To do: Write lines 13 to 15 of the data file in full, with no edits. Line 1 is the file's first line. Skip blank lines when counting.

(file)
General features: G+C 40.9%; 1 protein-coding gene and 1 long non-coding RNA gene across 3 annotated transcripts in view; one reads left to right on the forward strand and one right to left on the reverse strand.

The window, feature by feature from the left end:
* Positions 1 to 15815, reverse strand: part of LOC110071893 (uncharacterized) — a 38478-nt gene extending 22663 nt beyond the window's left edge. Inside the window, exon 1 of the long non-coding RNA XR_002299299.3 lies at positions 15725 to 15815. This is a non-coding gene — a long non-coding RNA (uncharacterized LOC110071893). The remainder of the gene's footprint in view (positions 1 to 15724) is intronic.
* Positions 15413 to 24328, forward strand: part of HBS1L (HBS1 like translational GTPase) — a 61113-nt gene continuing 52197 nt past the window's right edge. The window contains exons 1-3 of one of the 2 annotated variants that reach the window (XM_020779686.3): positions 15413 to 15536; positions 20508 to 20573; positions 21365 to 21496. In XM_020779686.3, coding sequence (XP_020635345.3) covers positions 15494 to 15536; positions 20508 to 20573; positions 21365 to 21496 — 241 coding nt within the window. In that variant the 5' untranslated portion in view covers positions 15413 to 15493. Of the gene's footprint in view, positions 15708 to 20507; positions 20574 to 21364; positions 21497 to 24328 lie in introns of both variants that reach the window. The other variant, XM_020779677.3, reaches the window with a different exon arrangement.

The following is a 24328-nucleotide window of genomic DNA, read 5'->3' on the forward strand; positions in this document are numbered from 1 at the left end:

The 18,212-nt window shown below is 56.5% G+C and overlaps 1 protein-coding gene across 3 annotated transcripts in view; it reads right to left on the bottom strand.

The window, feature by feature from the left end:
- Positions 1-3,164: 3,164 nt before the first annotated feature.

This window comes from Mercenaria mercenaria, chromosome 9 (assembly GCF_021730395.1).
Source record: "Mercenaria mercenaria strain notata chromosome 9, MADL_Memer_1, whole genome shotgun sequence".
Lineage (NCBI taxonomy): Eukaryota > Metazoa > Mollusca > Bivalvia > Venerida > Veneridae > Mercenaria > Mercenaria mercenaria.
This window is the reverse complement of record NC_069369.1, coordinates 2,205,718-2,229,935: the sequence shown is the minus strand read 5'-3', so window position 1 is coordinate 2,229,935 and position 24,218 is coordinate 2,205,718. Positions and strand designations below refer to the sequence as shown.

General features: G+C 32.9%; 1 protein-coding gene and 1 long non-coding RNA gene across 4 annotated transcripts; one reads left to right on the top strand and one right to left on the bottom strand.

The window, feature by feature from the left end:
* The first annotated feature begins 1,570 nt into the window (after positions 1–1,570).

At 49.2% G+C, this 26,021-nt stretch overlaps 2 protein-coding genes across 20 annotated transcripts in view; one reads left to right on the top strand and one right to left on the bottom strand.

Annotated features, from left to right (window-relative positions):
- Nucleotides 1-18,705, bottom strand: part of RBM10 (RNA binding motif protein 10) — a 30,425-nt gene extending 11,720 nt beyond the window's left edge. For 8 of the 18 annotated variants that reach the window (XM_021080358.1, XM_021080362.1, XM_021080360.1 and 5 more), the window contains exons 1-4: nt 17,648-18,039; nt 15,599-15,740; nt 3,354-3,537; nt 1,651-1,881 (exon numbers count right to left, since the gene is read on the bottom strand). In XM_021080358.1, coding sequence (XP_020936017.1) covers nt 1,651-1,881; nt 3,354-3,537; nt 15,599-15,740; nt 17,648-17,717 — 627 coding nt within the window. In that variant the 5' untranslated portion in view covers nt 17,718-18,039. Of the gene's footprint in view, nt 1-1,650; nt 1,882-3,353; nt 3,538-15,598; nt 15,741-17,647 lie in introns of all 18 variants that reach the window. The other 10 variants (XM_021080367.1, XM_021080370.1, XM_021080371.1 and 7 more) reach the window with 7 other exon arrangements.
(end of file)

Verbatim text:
General features: G+C 32.9%; 1 protein-coding gene and 1 long non-coding RNA gene across 4 annotated transcripts; one reads left to right on the top strand and one right to left on the bottom strand.

The window, feature by feature from the left end:
* The first annotated feature begins 1,570 nt into the window (after positions 1–1,570).